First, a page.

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Collection Highlight: Leonard Blood Papers by Kayla McDuffie

By Su Kim Chung on August 4, 2014 9:49 AM | Permalink
  • Kayla McDuffie displays photos from the Leonard Blood Papers

  • Kayla shows the detached binding from the photo album

  • Loose photos from the Leonard Blood Papers

  • A tintype from the Leonard Blood Papers

Throughout the summer I worked on many collections – the one I found to be the most interesting was the Leonard Blood Papers (collection number: MS-00161). This collection documents the life of Leonard Blood, who was responsible for hiring people for the Boulder (Hoover) Dam project between 1931 and 1938. The collection contains a scrapbook of articles featuring Blood, documents from the Boulder Dam project, his Navy and Naval Reserve paperwork, and his employment history.

While all the materials were really interesting to look through, my favorite part of the collection would have to be the photo album and loose photographs of his family. The photos roughly date from the late 1800s to early 1900s, and are just awesome to look at! I absolutely love photographs, and the older they are the better, because they give a snapshot of the time period, such as the clothing and hairstyles. The number of photographs in this collection suggest that this family was better off than most, because photographs were a luxury at the time. The range of the different types of photos was interesting too; most of them appear to be sliver gelatin prints, but there was a tin-type and a silhouette that made the collection even more exciting to go through. These photos made it hard to tear myself away from this collection, but I still had other collections to work on!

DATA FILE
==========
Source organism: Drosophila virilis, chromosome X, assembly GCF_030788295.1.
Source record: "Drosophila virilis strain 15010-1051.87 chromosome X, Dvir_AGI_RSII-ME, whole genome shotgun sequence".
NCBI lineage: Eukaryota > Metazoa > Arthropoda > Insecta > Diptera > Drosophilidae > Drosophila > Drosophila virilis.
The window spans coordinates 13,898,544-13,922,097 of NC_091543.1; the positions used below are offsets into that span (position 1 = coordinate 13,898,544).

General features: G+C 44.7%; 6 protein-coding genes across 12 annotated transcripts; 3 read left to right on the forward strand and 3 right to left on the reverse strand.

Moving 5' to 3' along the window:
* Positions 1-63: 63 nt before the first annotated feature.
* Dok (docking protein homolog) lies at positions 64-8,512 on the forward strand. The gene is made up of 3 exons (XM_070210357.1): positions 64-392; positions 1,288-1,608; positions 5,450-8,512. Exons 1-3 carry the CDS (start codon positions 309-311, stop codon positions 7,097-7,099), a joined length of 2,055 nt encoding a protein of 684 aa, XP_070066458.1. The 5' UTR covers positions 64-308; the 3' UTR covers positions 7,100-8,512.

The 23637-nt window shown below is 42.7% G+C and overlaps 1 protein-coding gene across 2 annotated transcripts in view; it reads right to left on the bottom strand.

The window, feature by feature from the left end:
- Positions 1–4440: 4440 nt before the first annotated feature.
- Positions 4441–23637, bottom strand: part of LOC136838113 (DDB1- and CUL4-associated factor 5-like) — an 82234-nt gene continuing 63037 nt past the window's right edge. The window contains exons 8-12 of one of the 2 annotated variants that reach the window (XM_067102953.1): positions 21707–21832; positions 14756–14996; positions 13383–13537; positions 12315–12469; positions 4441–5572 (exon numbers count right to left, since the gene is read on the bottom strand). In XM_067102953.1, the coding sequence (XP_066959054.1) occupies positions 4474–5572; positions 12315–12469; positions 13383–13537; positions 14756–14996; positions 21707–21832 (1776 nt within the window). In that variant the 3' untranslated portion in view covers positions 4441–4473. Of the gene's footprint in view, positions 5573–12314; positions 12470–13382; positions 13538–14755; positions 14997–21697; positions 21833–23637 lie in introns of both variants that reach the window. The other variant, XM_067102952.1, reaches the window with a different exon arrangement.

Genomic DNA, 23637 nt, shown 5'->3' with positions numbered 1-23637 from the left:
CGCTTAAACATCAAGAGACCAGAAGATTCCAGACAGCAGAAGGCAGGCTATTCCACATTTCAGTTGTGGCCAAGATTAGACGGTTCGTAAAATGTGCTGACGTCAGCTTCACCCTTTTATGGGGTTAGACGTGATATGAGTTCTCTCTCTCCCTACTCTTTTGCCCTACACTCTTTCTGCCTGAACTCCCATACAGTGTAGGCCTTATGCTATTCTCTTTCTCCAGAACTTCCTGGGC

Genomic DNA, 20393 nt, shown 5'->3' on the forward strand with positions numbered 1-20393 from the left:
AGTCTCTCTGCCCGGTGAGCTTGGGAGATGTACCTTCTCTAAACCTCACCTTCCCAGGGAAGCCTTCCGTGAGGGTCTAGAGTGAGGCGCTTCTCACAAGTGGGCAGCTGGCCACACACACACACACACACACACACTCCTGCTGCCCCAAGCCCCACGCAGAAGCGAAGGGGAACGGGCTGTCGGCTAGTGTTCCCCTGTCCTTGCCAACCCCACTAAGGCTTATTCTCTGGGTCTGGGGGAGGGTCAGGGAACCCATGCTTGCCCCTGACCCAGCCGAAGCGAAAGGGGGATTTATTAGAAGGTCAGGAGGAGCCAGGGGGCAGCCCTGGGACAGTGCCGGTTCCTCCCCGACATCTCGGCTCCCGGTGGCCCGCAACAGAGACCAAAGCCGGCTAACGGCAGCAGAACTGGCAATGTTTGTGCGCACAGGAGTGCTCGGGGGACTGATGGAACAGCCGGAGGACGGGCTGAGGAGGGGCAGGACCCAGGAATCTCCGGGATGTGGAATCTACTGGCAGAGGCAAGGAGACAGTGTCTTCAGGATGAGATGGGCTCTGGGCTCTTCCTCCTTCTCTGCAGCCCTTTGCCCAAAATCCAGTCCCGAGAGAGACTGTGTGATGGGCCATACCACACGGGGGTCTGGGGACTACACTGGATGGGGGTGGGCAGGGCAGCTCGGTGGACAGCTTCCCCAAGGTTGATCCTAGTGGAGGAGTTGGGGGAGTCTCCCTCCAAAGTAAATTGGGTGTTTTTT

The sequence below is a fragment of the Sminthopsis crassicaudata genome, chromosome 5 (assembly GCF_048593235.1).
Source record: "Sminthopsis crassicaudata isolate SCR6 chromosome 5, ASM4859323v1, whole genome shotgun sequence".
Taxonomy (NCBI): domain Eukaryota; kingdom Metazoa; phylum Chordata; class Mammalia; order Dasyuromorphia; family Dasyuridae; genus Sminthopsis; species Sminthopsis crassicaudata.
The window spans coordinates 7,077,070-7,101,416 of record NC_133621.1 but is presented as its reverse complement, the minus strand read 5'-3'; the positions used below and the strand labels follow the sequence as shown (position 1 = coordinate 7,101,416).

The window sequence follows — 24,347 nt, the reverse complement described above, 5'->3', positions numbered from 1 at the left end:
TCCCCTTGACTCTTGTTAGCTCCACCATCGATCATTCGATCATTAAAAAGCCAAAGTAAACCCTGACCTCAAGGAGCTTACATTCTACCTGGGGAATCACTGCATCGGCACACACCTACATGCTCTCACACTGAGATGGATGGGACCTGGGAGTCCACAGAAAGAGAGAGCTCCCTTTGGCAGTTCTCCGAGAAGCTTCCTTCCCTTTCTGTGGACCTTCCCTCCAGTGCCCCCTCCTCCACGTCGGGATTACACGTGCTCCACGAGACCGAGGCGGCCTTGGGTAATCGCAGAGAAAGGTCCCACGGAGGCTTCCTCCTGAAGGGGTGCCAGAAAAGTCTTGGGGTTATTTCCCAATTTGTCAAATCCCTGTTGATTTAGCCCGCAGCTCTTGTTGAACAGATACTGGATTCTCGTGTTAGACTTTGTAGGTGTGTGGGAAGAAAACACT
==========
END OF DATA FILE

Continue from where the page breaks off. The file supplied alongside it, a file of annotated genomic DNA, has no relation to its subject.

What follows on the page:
I chose to share this collection because it was a good example of the internship responsibilities. The interns were asked to go through the collections and make sure everything was documented, assess the collection’s physical condition (identifying any conservation needs), and input all of the finding aid data into ArchivesSpace. This collection actually had conservation issues – the velvet-bound photo album cover had become detached over time, and the loose photos will need to be sleeved. After I identified the conservation issue, I revised the finding aid and was able to make the information more understandable for Special Collections’ patrons. I am excited that all of the finding aids that I have worked on over the summer will go live in September. This experience has been awesome; I would love to have another chance to work with collections like these again in the future.

Kayla McDuffie is a graduate student employee in UNLV Special Collections.